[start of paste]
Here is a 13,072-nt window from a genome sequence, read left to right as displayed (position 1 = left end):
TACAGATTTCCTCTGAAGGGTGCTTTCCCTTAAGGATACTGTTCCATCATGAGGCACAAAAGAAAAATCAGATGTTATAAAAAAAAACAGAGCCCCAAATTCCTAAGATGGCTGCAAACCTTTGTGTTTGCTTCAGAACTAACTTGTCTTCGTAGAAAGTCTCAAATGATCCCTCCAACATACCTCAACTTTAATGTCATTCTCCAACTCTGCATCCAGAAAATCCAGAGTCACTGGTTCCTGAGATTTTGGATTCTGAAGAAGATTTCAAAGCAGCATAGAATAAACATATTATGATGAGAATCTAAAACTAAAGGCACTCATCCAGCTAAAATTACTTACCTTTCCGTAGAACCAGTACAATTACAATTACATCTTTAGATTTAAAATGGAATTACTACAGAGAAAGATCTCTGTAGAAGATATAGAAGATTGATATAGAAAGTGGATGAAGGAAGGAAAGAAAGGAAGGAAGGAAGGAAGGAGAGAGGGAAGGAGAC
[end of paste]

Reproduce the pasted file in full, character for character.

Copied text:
Here is a 13,072-nt window from a genome sequence, read left to right as displayed (position 1 = left end):
TACAGATTTCCTCTGAAGGGTGCTTTCCCTTAAGGATACTGTTCCATCATGAGGCACAAAAGAAAAATCAGATGTTATAAAAAAAAACAGAGCCCCAAATTCCTAAGATGGCTGCAAACCTTTGTGTTTGCTTCAGAACTAACTTGTCTTCGTAGAAAGTCTCAAATGATCCCTCCAACATACCTCAACTTTAATGTCATTCTCCAACTCTGCATCCAGAAAATCCAGAGTCACTGGTTCCTGAGATTTTGGATTCTGAAGAAGATTTCAAAGCAGCATAGAATAAACATATTATGATGAGAATCTAAAACTAAAGGCACTCATCCAGCTAAAATTACTTACCTTTCCGTAGAACCAGTACAATTACAATTACATCTTTAGATTTAAAATGGAATTACTACAGAGAAAGATCTCTGTAGAAGATATAGAAGATTGATATAGAAAGTGGATGAAGGAAGGAAAGAAAGGAAGGAAGGAAGGAAGGAGAGAGGGAAGGAGAC